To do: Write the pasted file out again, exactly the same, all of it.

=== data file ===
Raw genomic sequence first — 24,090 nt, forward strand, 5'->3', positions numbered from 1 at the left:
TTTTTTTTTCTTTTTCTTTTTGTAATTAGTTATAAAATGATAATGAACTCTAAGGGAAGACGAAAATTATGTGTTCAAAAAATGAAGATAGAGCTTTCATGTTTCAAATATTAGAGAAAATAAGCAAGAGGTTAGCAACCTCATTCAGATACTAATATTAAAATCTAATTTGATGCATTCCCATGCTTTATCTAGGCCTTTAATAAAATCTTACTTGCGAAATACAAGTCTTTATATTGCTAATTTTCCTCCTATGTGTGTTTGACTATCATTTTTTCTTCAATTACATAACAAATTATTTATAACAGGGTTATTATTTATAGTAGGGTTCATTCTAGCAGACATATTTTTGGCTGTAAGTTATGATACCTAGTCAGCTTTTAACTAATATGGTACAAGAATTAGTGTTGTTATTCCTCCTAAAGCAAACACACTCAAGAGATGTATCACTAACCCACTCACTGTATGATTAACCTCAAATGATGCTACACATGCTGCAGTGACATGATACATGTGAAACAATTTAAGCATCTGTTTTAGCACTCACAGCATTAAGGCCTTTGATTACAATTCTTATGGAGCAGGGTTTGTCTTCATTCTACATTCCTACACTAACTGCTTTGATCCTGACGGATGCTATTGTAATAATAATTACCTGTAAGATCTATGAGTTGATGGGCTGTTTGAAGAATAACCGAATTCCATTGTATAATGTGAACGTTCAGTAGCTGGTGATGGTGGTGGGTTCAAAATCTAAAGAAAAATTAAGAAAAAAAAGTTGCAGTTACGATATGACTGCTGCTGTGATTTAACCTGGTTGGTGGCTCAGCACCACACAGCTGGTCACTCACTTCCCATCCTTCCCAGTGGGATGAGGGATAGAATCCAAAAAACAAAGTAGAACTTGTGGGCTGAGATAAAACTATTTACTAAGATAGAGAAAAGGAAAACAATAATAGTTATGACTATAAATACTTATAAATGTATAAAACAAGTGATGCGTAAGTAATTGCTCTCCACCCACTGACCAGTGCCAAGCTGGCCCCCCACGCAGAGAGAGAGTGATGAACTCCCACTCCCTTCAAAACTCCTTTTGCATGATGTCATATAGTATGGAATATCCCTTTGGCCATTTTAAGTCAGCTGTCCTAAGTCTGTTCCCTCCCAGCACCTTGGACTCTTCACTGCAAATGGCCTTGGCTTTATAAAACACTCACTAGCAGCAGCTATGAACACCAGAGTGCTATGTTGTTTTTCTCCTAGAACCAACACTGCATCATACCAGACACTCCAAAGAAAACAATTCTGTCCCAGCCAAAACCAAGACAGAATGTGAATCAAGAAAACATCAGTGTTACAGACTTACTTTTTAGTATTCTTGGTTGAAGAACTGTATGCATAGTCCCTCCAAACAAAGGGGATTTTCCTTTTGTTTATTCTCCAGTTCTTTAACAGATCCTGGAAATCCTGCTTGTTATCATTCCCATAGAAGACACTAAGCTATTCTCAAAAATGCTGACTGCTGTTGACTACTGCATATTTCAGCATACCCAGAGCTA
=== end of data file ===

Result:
Raw genomic sequence first — 24,090 nt, forward strand, 5'->3', positions numbered from 1 at the left:
TTTTTTTTTCTTTTTCTTTTTGTAATTAGTTATAAAATGATAATGAACTCTAAGGGAAGACGAAAATTATGTGTTCAAAAAATGAAGATAGAGCTTTCATGTTTCAAATATTAGAGAAAATAAGCAAGAGGTTAGCAACCTCATTCAGATACTAATATTAAAATCTAATTTGATGCATTCCCATGCTTTATCTAGGCCTTTAATAAAATCTTACTTGCGAAATACAAGTCTTTATATTGCTAATTTTCCTCCTATGTGTGTTTGACTATCATTTTTTCTTCAATTACATAACAAATTATTTATAACAGGGTTATTATTTATAGTAGGGTTCATTCTAGCAGACATATTTTTGGCTGTAAGTTATGATACCTAGTCAGCTTTTAACTAATATGGTACAAGAATTAGTGTTGTTATTCCTCCTAAAGCAAACACACTCAAGAGATGTATCACTAACCCACTCACTGTATGATTAACCTCAAATGATGCTACACATGCTGCAGTGACATGATACATGTGAAACAATTTAAGCATCTGTTTTAGCACTCACAGCATTAAGGCCTTTGATTACAATTCTTATGGAGCAGGGTTTGTCTTCATTCTACATTCCTACACTAACTGCTTTGATCCTGACGGATGCTATTGTAATAATAATTACCTGTAAGATCTATGAGTTGATGGGCTGTTTGAAGAATAACCGAATTCCATTGTATAATGTGAACGTTCAGTAGCTGGTGATGGTGGTGGGTTCAAAATCTAAAGAAAAATTAAGAAAAAAAAGTTGCAGTTACGATATGACTGCTGCTGTGATTTAACCTGGTTGGTGGCTCAGCACCACACAGCTGGTCACTCACTTCCCATCCTTCCCAGTGGGATGAGGGATAGAATCCAAAAAACAAAGTAGAACTTGTGGGCTGAGATAAAACTATTTACTAAGATAGAGAAAAGGAAAACAATAATAGTTATGACTATAAATACTTATAAATGTATAAAACAAGTGATGCGTAAGTAATTGCTCTCCACCCACTGACCAGTGCCAAGCTGGCCCCCCACGCAGAGAGAGAGTGATGAACTCCCACTCCCTTCAAAACTCCTTTTGCATGATGTCATATAGTATGGAATATCCCTTTGGCCATTTTAAGTCAGCTGTCCTAAGTCTGTTCCCTCCCAGCACCTTGGACTCTTCACTGCAAATGGCCTTGGCTTTATAAAACACTCACTAGCAGCAGCTATGAACACCAGAGTGCTATGTTGTTTTTCTCCTAGAACCAACACTGCATCATACCAGACACTCCAAAGAAAACAATTCTGTCCCAGCCAAAACCAAGACAGAATGTGAATCAAGAAAACATCAGTGTTACAGACTTACTTTTTAGTATTCTTGGTTGAAGAACTGTATGCATAGTCCCTCCAAACAAAGGGGATTTTCCTTTTGTTTATTCTCCAGTTCTTTAACAGATCCTGGAAATCCTGCTTGTTATCATTCCCATAGAAGACACTAAGCTATTCTCAAAAATGCTGACTGCTGTTGACTACTGCATATTTCAGCATACCCAGAGCTA